I am going to teach undergraduate laboratory exercises for linear regression models in either Matlab or R.

Is there any book that is not emphasizing a lot in theory but focuses mostly in applications and in examples with any of the above languages?

I want to thank you all for your insights and for time replying to me. I cannot accept an answer, this wouldn't be fair for the others since everyone contributed.

  • 3
    $\begingroup$ It depends on the prerequisites for the class. I like the book Linear Models with R by Julian Faraway. This book is very applied and is self-contained and was my - and several of my peers' - introduction to linear models but it may a little tough for undergraduates with little background and comfort with probability/statistics. $\endgroup$
    – Macro
    Commented Sep 18, 2013 at 15:23
  • 2
    $\begingroup$ I would suggest looking at this post which seems to have gotten quite a bit of attention: stats.stackexchange.com/questions/138/resources-for-learning-r $\endgroup$
    – user25658
    Commented Sep 18, 2013 at 18:05
  • $\begingroup$ Probably I am quite late to ask this but what kind of mathematical expertise are you expecting your undergrads to have? Do your students have prior exposure to Calculus? Probability? Economics? Will this be toward the end of their studies? If you expect to have a lot of Lin. Algebra, Matlab (or Octave) might be more helpful due to cleaner syntax. (Generally speaking, I upvoted Macro's suggestion on J.Faraway's book but it is a bit of a "shotgun answer".) $\endgroup$
    – usεr11852
    Commented Oct 8, 2013 at 3:32

3 Answers 3


Peter Dalgaard, one of the R core contributors, has written Introductory Statistics with R. I don't know what your class is and what backgrounds your students will have, but you may want to glance a (brief) table of contents on the book's Web site. There are several chapters on linear regression.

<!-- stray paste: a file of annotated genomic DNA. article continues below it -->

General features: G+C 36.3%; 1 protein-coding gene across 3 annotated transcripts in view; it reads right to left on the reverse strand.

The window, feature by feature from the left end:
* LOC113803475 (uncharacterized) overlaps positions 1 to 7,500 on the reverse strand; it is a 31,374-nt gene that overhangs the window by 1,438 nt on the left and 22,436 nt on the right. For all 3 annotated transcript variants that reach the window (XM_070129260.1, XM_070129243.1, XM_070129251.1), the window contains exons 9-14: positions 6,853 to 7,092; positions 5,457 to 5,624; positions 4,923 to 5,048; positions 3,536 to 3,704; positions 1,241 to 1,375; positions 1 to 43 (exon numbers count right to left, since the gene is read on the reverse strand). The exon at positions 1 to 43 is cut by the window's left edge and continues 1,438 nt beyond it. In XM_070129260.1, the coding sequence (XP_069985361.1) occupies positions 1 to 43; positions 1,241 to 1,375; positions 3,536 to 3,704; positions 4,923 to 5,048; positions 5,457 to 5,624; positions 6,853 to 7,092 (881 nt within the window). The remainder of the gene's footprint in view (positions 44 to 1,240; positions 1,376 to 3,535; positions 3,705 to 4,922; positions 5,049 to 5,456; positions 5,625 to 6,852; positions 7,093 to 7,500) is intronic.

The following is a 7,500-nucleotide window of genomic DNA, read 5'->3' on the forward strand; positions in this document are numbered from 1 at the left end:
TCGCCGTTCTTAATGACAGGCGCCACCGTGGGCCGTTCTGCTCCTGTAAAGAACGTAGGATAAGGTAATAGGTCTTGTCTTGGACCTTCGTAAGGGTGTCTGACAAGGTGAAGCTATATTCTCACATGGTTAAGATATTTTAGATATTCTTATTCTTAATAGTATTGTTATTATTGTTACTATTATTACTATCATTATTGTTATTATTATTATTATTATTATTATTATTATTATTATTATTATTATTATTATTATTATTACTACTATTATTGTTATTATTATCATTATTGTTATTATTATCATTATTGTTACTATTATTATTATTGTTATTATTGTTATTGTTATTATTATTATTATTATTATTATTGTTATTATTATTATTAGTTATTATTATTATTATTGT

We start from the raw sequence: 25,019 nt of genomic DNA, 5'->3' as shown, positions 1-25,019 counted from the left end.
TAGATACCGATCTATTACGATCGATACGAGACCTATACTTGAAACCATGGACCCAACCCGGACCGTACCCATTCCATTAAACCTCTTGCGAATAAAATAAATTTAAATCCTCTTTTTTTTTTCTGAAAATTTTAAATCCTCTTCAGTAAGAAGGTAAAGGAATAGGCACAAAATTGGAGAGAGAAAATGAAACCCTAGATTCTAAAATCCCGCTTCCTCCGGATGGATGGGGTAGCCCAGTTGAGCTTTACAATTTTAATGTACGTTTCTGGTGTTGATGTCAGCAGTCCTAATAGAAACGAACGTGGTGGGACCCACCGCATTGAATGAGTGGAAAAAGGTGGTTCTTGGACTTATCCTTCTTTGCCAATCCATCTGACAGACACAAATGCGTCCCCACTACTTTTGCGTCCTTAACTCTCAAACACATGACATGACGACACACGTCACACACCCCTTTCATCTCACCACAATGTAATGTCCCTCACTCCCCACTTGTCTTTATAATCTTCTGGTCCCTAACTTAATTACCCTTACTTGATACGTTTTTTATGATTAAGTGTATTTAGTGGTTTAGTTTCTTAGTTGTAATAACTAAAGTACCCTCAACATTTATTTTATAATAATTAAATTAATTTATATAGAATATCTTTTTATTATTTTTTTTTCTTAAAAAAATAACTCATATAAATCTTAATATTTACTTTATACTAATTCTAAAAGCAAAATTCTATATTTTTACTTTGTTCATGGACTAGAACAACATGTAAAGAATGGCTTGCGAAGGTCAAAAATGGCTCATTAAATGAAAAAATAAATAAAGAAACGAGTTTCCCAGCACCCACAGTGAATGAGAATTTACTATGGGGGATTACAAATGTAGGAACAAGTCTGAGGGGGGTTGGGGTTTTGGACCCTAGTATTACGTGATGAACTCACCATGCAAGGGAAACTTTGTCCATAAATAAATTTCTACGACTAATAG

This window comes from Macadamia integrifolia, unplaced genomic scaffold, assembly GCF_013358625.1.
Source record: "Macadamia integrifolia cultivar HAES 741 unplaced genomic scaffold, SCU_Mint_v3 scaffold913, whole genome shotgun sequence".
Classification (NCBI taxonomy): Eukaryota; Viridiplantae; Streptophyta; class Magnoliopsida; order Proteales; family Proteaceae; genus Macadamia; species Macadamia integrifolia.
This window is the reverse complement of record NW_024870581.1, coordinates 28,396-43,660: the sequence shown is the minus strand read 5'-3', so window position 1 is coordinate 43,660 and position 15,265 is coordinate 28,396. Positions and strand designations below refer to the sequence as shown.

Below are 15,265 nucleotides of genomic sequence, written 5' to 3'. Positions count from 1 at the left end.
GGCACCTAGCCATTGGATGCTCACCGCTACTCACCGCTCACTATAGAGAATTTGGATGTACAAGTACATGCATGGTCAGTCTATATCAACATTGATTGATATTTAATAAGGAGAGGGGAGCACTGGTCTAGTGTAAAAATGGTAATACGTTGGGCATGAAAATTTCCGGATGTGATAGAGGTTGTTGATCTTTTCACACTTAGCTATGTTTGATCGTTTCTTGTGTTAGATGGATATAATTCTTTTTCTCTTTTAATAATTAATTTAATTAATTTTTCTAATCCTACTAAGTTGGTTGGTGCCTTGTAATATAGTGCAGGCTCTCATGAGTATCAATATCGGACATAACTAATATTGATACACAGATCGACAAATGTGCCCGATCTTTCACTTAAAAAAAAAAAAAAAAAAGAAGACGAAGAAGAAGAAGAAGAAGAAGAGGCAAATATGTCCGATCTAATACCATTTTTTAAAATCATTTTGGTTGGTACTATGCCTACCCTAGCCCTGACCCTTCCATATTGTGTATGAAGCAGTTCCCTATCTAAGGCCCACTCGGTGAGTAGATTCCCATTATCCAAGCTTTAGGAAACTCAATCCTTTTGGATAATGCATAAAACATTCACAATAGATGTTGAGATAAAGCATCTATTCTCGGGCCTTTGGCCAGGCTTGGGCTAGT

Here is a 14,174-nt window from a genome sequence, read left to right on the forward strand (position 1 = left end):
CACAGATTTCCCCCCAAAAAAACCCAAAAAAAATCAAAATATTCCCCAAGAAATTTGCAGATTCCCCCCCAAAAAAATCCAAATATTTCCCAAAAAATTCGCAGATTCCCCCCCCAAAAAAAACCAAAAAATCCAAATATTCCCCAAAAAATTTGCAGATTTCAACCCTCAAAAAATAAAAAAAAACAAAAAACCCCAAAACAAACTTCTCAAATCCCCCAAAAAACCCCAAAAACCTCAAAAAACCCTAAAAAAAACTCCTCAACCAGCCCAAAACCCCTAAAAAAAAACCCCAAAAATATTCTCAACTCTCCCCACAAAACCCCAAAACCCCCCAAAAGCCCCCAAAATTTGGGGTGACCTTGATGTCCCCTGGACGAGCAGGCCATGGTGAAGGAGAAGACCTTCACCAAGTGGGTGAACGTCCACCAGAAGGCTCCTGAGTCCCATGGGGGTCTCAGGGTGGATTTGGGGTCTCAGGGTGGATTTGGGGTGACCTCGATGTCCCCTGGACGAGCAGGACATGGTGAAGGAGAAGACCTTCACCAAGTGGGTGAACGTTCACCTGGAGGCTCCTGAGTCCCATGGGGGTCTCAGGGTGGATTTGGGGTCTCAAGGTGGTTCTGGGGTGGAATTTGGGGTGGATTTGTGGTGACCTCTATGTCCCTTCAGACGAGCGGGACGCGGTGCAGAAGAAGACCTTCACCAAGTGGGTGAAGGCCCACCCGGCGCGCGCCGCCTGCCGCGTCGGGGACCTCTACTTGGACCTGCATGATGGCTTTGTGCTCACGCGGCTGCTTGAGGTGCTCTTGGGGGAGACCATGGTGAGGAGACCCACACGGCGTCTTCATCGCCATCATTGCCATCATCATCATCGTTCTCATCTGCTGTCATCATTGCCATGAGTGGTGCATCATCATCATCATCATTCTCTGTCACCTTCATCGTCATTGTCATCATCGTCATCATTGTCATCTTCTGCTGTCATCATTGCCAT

Please take a look at Applied Predictive Modeling Kuhn and Johnson http://www.amazon.com/Applied-Predictive-Modeling-Max-Kuhn/dp/1461468485

They have an R Package with all the data and nicely available,actual code. There are at least two case studies in the book involving simple least squares with plots and analysis. There are exercises in the computing sections and the end of each chapter and real world data. They also have a blog and website for technical support (says to contact them if you want to use their book for class.) Probably could strike a deal as the book isn't cheap. But it is really good. These guys are the authors of the caret package, in R.


I think the book is outstanding--emphasis is on applied if you read the Amazon reviews and I can vouch for that!


You may also want to look at The R Book by Crawley (http://www.amazon.com/The-Book-Michael-J-Crawley/dp/0470973927), which I find to be a great toolbox-type resource for R modeling. It runs through high-level implementations of many common modeling techniques using simple datasets, and will frequently reuse the same datasets to show how different models compare.

It is not completely theory-free and probably a little long if your topic is just one part of a larger class, but the points at which he applies theory are usually used to show how to derive the answer in R outside of the modeling functions, which I found useful.


Your Answer

By clicking “Post Your Answer”, you agree to our terms of service and acknowledge you have read our privacy policy.

Not the answer you're looking for? Browse other questions tagged or ask your own question.